a Hollywood standard and she's never
won a Best Actress award. Kid won-
der Winona Ryder - who was
slighted last year - could upset.
Who we want to win: Anyone
but Jodie Foster. The year's best
female performance, given by Linda
mey white -it's buena, buena.
pitching in on drums, Morphine rocks
so mightily on "yes" that the absence
of guitar (on all tracks but the pretty
acoustic closer "Gone for Good")
appears their greatest virtue.
Yeah, sharks patrol these waters,
but let yourself succumb to
Morphine's booming, bass-heavy
sound. Dive, baby, dive.
Fiorentino in "The Last Seduction,"
was ineligible. This left a weak cat-
egory that inspires only indiffer-
Who will win: Diane Wiest. She
was classy, campy and over-the-top.
She has swept all the critics' awards.
may give it to Uma Thurman.
Who we want: Diane Wiest (4),
Uma Thurman (3), Helen Mirren (1).
Another snoozer. Hopefully these
nominees will open Hollywood's eyes
to the outrageous possibility that fe-
male characters can be both well-
rounded and meaningful.
Who will win: Martin Landau. A
career-crowning performance.A char-
acter sketch of an actor who loves his
craft. All voters can relate. Despite
being part of the most qualified group
of nominees, he just may deserve it.
Who we want: Samuel L. Jackson
(6), Martin Landau (2). Jackson should
have been nominated for "Jungle Fe-
ver." He and "Pulp Fiction" deserve
each other in an attempt to win the title
of the greatest car raeer in the galaxy.
Players choose their character from.
anumber of aliens and humans, includ-
ing one who has the big ugly and de-
formed face of everybody's favorite
trash romance novel model, yes, you
guessed it, Fabio! With racing an-
nouncer Larry "Supermouth" Huffman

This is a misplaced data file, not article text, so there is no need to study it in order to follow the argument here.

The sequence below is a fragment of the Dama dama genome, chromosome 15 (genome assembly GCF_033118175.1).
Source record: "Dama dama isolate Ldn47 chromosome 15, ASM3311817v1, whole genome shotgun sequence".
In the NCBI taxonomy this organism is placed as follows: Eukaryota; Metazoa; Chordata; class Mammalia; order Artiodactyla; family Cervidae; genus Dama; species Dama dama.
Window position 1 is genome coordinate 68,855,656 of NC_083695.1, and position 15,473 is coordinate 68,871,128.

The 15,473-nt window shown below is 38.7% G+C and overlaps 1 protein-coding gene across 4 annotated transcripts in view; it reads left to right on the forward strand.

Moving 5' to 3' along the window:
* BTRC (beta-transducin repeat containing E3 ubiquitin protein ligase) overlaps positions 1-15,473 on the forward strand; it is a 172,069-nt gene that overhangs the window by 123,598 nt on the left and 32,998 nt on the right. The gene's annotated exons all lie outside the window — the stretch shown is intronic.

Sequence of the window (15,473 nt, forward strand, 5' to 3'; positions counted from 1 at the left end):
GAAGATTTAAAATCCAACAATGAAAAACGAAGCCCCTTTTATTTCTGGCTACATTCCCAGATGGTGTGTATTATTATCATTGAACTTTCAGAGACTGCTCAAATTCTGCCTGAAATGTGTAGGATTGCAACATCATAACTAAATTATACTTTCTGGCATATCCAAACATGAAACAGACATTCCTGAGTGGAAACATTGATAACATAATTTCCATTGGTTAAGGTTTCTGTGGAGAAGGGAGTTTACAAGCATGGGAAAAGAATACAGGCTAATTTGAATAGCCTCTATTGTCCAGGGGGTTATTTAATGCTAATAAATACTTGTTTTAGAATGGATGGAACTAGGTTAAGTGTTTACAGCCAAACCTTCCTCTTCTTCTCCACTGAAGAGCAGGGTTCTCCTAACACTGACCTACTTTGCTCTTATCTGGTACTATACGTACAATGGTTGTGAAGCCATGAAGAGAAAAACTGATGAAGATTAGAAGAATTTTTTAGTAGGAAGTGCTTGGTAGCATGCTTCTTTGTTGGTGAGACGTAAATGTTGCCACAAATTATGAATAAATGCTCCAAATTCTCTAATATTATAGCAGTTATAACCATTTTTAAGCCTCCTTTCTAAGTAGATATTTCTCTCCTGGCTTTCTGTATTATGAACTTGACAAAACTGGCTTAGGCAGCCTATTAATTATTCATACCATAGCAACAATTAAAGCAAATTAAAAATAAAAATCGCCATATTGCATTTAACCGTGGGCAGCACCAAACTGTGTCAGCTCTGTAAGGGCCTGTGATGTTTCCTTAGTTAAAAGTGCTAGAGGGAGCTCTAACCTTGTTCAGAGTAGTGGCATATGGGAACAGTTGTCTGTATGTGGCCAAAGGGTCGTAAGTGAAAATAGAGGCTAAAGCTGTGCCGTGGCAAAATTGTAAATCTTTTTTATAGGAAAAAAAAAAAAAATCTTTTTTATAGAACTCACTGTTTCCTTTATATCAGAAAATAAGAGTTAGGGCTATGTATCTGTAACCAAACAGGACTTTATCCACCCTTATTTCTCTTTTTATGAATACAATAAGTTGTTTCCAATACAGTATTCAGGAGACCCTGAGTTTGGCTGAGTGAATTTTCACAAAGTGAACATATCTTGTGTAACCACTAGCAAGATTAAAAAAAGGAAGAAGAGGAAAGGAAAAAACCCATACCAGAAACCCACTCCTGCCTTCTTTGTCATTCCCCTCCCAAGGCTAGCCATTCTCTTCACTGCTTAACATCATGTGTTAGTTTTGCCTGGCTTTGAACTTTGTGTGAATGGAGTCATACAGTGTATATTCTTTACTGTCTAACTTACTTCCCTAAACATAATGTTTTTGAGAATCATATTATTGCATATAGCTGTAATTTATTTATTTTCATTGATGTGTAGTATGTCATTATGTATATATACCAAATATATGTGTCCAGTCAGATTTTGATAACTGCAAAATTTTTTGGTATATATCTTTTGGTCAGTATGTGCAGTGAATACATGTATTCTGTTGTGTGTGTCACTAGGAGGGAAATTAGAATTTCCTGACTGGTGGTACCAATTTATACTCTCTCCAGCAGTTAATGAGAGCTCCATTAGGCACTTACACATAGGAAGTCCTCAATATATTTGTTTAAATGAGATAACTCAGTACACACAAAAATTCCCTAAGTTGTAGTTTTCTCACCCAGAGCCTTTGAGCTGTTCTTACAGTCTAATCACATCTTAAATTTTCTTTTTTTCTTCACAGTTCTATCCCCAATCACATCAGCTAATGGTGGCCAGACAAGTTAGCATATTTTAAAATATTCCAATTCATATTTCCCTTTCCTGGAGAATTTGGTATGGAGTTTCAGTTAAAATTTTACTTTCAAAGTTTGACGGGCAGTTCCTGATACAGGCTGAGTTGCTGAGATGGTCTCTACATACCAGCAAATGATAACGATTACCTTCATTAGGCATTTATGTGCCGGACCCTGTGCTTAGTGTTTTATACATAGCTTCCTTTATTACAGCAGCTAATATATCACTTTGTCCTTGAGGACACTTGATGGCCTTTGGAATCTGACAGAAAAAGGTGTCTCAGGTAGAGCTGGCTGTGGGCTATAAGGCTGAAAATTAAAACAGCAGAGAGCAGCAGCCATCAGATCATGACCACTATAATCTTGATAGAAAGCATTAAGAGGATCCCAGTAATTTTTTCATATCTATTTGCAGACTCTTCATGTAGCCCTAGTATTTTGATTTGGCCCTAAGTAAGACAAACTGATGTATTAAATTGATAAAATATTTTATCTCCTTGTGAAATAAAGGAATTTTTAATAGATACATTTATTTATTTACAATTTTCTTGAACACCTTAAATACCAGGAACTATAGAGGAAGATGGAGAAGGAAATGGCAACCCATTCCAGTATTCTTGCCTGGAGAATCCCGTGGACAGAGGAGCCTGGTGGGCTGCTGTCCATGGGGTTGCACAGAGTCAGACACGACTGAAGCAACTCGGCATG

on the mic, and cheezy instrumentals of
George Thorogood's "Bad to the Bone,"
Black Sabbath's "Paranoid" (also a
Molsoncommercial-God, these guys
must need money), the ground-break@
ing Golden Earring classic "Radar
Love," and much, much more, "Rock
N' Roll Racing" tries alittle too hard to
Some of the features include giving
players a chance to modify cars be-
tween theraces, andevenbuy anewcar.
However, theracingsequences arefairly
typical, and don't offer much in the
category of originality that Interplay is.
usually pretty keen to.
If you like blowing up other racers,
hearing digitized classic rock, and see-
ing Fabio in a video game, be sure to
give "Rock N' Roll Racing" a shot.
- Brian A. Gnatt
have won the remix warl Good thing, too - we weren't able to sleep nights while
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Rock N' Roll Racing
When video game designers decide
to team up and create a game that com-
bines two very different-themes such as
rock 'n' roll and car racing, it's hard to
find a happy medium that will satisfy
fans in both areas. And that's the prob-
lem with Interplay's latest car racing
adventure, "Rock N' Roll Racing."
In a game that is almost the same as
the Nintendo classic "R.C. Pro-Am,"
digitized rock classics play in the back-
ground as cars jump, crash and shoot
HEY! Let me see your
resume buddy! ,
.. _ .